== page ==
koczalski symphonic acte prealable

Raul Koczalski (1885-1948)
Symphonic Works 1
Von der Liebe – Sieben Gedichte von Rainer Maria Rilke Op. 99
Symphnische Legende vom Könige Boleslaus dem Kühnen und Bischof Stanislaus dem Heiligen (Im Jahre 1079) für Orchester Op. 53 (1894)
Évocations – Symphonie fantastique in E major Op. 73 (c. 1916)
Katarzyna Dondalska (soprano)
Orkiestra Symfoniczna Filharmonii Dolnośląskiej/Szymon Makowski (Von der Liebe)
Orkiestra Symfoniczna im. Filharmonii Lubelskiej Henryka Wieniawskiego/Wojciech Rodek
rec. 2021/22, Filharmonii Dolnośląskiej; Filharmonii Lubelskiej Henryka Wieniawskiego, Poland
Texts and translations included
Acte Préalable AP0505 [78]

This is at least the ninth disc that Acte Préalable has devoted to pianist-composer Raul Koczalski. Whether it’s concertos or chamber works, the series thus far has been uneven as to accomplishment but certainly revealing of Koczalski’s ambition. He was no mere Sunday painter but this latest disc, the first volume devoted to his symphonic works, leaves a very mixed impression.

The first work is actually a song cycle, Von der Liebe, which sets seven Rilke poems. The composition is undated in the notes, which can be significant given that one of the other works in the disc, his Op.53, was written when he was only nine years old. Koczalski was a remarkably advanced specimen, first appearing in public playing the piano at the age of three, so this precocity is a recurrent feature of his art. The seven Rilke songs come from Lieben, a cycle of 22 songs published in 1896. Koczalski set them for baritone and here they have been transposed for the soprano Katarzyna Dondalska. Compact in size – only one breaches three minutes in length – they are suffused in late Romanticism and are deftly orchestrated. In their opulence they may remind one of Strauss and they’re attractively varied in mood and effect. Dondalska is a highly effective if occasionally strident interpreter.

The Symphonic Legend, Op.53 is the work that was written when Koczalski was nine, in 1894. It bears an impossibly long title which I’ve truncated for ease of use. Patriotically programmatic it concerns an incident in Polish history during the reign of the promisingly named Boleslaw the Bold which relates his conquering frolics which earn the merited rebuke of Stanislaus the Holy, the consequences of which you can probably anticipate. Even if you can’t, the music is genial and full of marches, some serio-comic, others more militant, adeptly orchestrated and effective. Though the music recalls Weber and mid-century romantics it’s no less effective for all that, if somewhat flimsy. He may have been precocious, but he was not Mendelssohn.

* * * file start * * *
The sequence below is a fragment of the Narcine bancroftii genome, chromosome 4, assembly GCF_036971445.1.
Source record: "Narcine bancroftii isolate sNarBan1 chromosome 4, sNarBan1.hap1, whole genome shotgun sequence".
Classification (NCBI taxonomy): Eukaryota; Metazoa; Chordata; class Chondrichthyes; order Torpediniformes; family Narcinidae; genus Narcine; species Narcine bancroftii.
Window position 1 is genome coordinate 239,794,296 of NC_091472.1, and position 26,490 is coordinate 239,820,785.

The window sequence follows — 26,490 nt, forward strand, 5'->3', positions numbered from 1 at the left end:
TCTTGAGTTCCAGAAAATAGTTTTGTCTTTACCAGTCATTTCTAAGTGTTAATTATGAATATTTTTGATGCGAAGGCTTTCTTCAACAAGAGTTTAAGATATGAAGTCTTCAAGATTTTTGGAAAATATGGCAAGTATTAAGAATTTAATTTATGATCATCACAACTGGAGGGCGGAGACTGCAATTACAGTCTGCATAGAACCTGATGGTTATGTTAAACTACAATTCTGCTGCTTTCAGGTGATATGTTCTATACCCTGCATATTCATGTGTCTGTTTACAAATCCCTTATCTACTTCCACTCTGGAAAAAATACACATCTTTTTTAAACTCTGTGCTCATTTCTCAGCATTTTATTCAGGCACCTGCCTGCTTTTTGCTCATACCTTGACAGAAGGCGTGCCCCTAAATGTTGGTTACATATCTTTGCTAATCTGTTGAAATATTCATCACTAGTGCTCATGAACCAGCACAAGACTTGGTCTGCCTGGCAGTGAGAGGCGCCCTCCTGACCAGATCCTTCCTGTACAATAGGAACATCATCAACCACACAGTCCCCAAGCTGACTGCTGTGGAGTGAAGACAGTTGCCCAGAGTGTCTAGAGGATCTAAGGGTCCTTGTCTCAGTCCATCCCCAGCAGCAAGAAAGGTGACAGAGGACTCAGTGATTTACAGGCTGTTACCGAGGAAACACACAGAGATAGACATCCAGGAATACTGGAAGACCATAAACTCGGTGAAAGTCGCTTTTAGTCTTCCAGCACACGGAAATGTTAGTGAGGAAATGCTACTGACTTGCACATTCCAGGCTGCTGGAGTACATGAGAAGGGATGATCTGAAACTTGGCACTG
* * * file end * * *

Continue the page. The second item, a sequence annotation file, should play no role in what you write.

If you’re going to evoke Berlioz in a work, as is inevitable if you title a piece Évocations – Symphonie fantastique in E major Op. 73, it had better be good. Jan Jarnicki, whose brainchild this series has been and who runs the label, identifies it as a work composed during the First World War, so I’ve tentatively ascribed the date of c.1916 to it. It’s in four parts that correspond to an opening Moderato, a scherzo, slow movement and Theme and variations finale, nicely characterised. The poetic superscriptions are by Albert Samain and Baudelaire. I have to say that to these ears it’s more easy-going than fantastique, the expected pinch of late Romanticism again adding some fibre to a pleasing diet. It’s a work that neither strives for heights nor delves to depths. It’s all rather charming and emollient. The variations with which the piece ends are tightly constructed but ultimately don’t accumulate tension.

The disc has fine booklet notes – Jarnicki’s as well as those by Dr Karol Rzepecki. The orchestras and conductors split the responsibilities as one can see in the headnote. From time to time the orchestras, though accomplished, lack some heft. Committed performances, though, can’t quite resolve the Koczalski dilemma.

Jonathan Woolf 

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